Half a million marched
HE August 17 terrorist attacks in Barcelona and Cambrils, in Catalonia, have reminded Spaniards of the horror of this type of political violence. From 1959-2011, Euskadi Ta Askatasuna (ETA), a Basque terrorist organisation, carried out hundreds of attacks (killing 829 people), aimed at forcing the creation of a separate Basque state.
ETA completely disarmed in 2017, but Spain was also the target of al-Qaeda bomb attacks on four Madrid commuter trains in March 2004, right before national elections that led to the Socialist Party victory against the incumbent party, the Partido Popular (PP).
TDo terrorist attacks shake up voters? Will the 2017 attack lead to political fallout for Prime Minister Mariano Rajoy’s PP? Will it change support for the Catalan regional government led by Carles Puigdemont? While ETA, al-Qaeda and Islamic State are different actors with different goals, our research on the political consequences of ETA terrorist attacks gives a clue how Spaniards might react to the latest attacks.
In a recent paper, we examined the impact of ETA terrorist attacks that took place while Spain’s leading survey organisation (Centro de Investigaciones Sociológicas) was conducting interviews to assess citizens’ political participation. The arguably random occurrence of the attacks with respect to the survey fieldwork lets us compare the reported political behaviour of people surveyed a few days before the attacks with interviews from nearby citizens surveyed a few days afterwards. We find that people did not plan on changing the direction of their vote after the attacks, which suggests they would not “punish” the incumbent party for failing to protect citizens from this sort of political violence.
However, Spaniards interviewed after the ETA attacks expressed a greater intention to go out and vote. Voter participation reported in surveys is not the same as actual participation, but our design and identification strategy brings us close to estimating the causal effect that a terrorist attack would have on voting behaviour.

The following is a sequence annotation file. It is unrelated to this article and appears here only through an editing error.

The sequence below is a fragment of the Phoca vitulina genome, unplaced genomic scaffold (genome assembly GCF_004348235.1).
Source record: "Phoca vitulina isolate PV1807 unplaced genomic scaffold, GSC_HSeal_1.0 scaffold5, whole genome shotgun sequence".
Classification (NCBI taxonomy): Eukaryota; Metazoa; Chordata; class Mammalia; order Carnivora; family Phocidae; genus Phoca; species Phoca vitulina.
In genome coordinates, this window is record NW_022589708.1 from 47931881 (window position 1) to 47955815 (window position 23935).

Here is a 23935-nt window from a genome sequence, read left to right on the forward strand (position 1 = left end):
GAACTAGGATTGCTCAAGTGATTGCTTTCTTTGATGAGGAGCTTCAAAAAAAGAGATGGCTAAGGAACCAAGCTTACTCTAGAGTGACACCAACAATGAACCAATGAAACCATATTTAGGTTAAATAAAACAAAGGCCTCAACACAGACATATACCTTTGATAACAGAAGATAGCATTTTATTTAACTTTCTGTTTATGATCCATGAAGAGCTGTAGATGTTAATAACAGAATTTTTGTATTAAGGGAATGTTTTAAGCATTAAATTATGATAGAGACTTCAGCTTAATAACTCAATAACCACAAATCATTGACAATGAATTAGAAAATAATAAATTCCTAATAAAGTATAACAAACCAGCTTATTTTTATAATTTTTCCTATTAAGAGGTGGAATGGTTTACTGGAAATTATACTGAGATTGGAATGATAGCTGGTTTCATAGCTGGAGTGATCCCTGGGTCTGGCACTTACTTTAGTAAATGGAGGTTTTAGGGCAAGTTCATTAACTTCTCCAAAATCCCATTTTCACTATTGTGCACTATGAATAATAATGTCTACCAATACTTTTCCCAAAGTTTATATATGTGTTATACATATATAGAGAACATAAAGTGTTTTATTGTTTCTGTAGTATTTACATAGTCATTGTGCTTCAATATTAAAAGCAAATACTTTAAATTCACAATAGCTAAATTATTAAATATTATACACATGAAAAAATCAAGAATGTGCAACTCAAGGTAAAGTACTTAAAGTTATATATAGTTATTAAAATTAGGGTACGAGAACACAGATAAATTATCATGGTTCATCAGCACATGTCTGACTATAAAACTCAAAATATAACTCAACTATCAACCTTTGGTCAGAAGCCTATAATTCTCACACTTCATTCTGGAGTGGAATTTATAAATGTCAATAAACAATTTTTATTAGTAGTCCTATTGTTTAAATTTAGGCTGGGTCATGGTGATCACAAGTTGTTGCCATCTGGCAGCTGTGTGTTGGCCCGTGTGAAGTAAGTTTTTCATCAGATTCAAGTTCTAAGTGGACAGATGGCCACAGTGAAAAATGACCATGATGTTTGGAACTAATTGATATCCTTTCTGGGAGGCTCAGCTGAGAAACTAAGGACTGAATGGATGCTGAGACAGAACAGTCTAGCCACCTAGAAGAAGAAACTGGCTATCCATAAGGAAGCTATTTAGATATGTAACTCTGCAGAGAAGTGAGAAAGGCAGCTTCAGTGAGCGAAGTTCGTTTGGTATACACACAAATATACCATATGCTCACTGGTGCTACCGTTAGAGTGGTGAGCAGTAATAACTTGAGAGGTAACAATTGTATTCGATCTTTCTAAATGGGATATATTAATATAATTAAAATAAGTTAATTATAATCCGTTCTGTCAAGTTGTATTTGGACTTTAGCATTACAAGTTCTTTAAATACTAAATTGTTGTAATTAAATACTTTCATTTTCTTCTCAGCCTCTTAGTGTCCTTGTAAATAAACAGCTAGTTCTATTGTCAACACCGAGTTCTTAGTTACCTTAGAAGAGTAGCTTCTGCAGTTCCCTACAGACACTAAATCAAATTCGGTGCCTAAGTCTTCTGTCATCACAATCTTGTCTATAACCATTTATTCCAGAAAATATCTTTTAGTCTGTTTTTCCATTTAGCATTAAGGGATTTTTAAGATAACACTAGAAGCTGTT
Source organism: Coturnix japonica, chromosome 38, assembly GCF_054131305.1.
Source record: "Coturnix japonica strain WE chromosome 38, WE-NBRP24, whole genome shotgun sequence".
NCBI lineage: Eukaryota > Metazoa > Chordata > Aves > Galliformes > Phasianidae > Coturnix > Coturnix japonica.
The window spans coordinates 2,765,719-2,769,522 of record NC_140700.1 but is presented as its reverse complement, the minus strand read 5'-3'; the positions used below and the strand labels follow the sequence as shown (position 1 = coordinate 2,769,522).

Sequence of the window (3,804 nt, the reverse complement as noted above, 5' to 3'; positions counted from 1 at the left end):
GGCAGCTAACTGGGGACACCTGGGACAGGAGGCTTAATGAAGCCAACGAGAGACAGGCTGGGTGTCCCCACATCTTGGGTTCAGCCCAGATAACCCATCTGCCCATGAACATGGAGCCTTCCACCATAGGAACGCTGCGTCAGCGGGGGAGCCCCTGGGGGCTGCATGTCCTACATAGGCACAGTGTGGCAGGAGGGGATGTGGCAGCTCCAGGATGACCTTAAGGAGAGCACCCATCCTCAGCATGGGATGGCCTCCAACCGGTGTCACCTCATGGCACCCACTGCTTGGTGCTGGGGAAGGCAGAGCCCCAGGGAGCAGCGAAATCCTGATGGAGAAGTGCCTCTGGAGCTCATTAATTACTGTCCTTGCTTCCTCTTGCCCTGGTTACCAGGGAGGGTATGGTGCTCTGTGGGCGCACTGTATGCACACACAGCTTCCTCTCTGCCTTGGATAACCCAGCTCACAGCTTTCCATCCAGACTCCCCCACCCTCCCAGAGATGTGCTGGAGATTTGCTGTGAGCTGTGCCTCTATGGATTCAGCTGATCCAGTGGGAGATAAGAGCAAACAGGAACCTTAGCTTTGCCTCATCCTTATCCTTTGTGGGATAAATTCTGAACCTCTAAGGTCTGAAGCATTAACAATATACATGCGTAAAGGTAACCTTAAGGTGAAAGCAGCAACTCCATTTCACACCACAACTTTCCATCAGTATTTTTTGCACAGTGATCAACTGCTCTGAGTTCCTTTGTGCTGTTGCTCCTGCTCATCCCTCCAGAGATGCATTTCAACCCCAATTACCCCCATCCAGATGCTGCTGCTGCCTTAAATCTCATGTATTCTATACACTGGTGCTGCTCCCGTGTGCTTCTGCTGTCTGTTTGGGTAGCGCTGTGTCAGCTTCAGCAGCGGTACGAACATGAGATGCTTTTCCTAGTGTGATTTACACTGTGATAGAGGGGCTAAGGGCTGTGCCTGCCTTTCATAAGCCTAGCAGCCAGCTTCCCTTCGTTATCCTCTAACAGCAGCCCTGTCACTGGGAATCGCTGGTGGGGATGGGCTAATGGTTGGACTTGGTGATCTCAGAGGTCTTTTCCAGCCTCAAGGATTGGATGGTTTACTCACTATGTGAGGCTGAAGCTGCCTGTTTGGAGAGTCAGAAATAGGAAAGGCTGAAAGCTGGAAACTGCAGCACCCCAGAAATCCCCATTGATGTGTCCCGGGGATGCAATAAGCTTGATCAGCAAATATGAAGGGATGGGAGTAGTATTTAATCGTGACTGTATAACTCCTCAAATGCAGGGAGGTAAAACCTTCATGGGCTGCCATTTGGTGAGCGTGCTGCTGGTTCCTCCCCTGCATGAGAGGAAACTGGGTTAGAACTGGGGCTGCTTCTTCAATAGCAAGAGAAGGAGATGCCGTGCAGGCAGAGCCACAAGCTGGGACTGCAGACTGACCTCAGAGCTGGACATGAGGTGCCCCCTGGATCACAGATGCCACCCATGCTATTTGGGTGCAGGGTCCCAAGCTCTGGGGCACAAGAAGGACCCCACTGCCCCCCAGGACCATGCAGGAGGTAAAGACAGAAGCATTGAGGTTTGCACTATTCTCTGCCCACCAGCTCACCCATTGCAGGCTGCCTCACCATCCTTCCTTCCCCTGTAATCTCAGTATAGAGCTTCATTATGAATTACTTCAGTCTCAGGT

Other types of violence also influence political participation
A number of scholars have documented increased political participation of victims of civil war violence, crime or terrorist violence. Our study shows an increase in reported political participation among people across Spain, not just victims of the ETA attacks.
We find that the impact on political participation is greater when civilians were targeted, as opposed to attacks against members of the police or military.
This suggests voters tend to empathise more with their fellow civilians. The impact is also stronger among people who did not participate in previous elections, indicating that the attacks mobilised non-voters.
Will there be any impact on Catalonia’s independence bid?
In Catalonia, there were many signs of increased civic engagement in the hours after the attacks in Barcelona and Cambrils.
Thousands congregated in Les Rambles and Plaça de Catalunya to show solidarity with the victims and condemn the attacks. Last Monday, thousands of Muslims marched in Barcelona against terrorism and in support of its victims.
There have also been spontaneous displays of support for the Catalan police and their handling of the investigation.
This Saturday, half a million citizens marched in Barcelona, along with key political players. A clear message guided the march: No tenim por (“We are not afraid”) The aim was to show political and social unity against terrorists. There have also been rallies in the small towns of Cambrils and Ripoll. This enlarged civic engagement and political participation is consistent overall with what we observed in our quasi-experimental research on the ETA attacks. Our research suggests the attacks are unlikely to lead to significant changes in how people see political parties and how they vote.